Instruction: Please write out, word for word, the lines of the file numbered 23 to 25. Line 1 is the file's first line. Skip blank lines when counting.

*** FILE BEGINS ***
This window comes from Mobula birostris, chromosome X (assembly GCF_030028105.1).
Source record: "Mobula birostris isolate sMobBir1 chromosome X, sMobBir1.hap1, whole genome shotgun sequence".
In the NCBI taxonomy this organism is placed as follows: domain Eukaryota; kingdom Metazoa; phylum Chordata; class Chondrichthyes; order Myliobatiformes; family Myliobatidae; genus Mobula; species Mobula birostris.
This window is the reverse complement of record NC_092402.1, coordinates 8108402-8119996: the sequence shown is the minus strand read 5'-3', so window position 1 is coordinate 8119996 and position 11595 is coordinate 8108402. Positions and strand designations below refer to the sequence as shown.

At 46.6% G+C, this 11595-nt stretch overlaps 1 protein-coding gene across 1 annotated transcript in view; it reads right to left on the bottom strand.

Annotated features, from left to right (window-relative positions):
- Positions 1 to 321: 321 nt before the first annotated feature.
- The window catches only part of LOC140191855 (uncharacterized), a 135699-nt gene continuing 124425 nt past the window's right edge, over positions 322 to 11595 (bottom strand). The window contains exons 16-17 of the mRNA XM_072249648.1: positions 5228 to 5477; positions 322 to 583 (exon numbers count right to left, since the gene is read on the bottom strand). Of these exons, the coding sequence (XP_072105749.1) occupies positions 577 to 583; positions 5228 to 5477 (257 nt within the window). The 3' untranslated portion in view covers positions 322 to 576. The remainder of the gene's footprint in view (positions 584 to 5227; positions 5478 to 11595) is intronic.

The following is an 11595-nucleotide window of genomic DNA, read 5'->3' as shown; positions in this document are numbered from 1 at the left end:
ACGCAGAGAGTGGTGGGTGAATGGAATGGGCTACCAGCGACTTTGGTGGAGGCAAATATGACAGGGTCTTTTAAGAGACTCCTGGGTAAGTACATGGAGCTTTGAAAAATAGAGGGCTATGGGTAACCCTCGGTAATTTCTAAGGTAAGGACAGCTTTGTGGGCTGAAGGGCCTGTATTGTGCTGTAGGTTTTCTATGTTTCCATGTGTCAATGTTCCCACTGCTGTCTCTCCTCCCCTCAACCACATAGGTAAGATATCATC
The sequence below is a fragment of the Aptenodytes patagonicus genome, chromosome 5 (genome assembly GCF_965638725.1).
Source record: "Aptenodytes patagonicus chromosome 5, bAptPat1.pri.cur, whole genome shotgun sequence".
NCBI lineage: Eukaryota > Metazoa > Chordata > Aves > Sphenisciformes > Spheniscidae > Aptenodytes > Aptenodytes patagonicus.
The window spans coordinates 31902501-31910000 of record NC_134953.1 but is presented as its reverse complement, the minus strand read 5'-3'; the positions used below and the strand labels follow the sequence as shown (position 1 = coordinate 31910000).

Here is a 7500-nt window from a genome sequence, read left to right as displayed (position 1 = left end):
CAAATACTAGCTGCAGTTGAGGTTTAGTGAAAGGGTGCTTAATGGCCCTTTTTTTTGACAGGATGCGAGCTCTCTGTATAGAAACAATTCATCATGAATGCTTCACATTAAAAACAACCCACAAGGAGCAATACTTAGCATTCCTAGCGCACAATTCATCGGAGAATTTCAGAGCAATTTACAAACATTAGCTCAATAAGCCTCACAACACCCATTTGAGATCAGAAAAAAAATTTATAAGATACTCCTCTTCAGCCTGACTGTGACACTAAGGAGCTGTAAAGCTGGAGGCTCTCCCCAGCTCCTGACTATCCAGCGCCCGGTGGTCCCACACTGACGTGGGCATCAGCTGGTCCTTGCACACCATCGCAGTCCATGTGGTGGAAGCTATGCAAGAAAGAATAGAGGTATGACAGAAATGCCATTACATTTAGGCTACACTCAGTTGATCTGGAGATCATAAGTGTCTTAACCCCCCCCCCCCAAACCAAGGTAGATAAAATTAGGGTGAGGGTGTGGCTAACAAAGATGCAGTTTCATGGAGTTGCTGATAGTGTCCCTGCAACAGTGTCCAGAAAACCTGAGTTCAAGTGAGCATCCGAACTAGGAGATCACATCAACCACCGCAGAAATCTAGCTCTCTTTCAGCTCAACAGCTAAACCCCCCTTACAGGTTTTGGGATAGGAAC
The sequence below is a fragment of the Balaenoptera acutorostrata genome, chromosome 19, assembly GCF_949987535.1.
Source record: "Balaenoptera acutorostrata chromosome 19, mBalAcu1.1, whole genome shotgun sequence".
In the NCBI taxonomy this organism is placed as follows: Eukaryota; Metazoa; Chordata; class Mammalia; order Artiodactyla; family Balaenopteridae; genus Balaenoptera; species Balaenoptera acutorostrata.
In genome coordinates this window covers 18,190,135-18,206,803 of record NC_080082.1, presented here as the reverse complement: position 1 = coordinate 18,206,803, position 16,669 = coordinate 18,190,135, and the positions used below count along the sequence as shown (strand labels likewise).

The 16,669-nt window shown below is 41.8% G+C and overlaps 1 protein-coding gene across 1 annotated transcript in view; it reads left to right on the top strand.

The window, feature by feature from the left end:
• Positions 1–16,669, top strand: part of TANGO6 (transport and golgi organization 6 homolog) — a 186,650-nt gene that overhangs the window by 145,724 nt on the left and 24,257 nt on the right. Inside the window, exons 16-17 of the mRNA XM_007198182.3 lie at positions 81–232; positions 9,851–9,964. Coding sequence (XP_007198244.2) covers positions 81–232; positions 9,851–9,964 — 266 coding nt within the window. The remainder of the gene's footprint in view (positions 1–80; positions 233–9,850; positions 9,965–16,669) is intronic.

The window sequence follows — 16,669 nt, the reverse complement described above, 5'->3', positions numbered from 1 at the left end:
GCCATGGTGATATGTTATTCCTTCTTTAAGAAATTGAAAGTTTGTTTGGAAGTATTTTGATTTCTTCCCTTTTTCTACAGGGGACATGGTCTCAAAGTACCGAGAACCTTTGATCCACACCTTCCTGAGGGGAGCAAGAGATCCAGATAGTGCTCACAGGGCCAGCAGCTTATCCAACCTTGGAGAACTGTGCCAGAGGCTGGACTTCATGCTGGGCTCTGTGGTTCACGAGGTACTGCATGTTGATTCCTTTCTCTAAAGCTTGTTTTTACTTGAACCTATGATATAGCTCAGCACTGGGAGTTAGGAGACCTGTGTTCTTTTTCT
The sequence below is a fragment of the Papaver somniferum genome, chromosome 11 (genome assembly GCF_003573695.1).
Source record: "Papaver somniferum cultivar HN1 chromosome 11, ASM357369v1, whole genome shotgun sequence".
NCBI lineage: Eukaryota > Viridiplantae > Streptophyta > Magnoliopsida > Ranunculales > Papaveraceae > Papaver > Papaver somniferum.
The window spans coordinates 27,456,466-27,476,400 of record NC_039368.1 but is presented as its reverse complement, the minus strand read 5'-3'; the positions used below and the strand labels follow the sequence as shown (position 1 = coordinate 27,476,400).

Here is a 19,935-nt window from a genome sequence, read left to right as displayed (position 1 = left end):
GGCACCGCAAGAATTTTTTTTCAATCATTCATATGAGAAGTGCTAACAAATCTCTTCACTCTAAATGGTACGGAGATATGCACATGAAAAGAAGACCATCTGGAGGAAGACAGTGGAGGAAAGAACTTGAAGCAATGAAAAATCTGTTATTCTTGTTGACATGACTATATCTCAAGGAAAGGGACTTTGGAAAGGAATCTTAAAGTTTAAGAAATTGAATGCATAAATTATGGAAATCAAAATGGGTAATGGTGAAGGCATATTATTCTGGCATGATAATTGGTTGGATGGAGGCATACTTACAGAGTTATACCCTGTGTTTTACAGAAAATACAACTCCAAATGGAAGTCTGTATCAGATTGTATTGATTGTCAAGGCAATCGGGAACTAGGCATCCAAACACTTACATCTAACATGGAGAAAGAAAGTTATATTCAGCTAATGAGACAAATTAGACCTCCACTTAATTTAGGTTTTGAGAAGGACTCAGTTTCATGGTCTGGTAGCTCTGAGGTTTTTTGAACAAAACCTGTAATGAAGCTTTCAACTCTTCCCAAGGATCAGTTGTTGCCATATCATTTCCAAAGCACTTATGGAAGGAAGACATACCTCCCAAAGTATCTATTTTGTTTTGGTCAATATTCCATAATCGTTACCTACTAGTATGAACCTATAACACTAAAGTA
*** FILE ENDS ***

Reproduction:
• Positions 1–16,669, top strand: part of TANGO6 (transport and golgi organization 6 homolog) — a 186,650-nt gene that overhangs the window by 145,724 nt on the left and 24,257 nt on the right. Inside the window, exons 16-17 of the mRNA XM_007198182.3 lie at positions 81–232; positions 9,851–9,964. Coding sequence (XP_007198244.2) covers positions 81–232; positions 9,851–9,964 — 266 coding nt within the window. The remainder of the gene's footprint in view (positions 1–80; positions 233–9,850; positions 9,965–16,669) is intronic.

The window sequence follows — 16,669 nt, the reverse complement described above, 5'->3', positions numbered from 1 at the left end:
GCCATGGTGATATGTTATTCCTTCTTTAAGAAATTGAAAGTTTGTTTGGAAGTATTTTGATTTCTTCCCTTTTTCTACAGGGGACATGGTCTCAAAGTACCGAGAACCTTTGATCCACACCTTCCTGAGGGGAGCAAGAGATCCAGATAGTGCTCACAGGGCCAGCAGCTTATCCAACCTTGGAGAACTGTGCCAGAGGCTGGACTTCATGCTGGGCTCTGTGGTTCACGAGGTACTGCATGTTGATTCCTTTCTCTAAAGCTTGTTTTTACTTGAACCTATGATATAGCTCAGCACTGGGAGTTAGGAGACCTGTGTTCTTTTTCT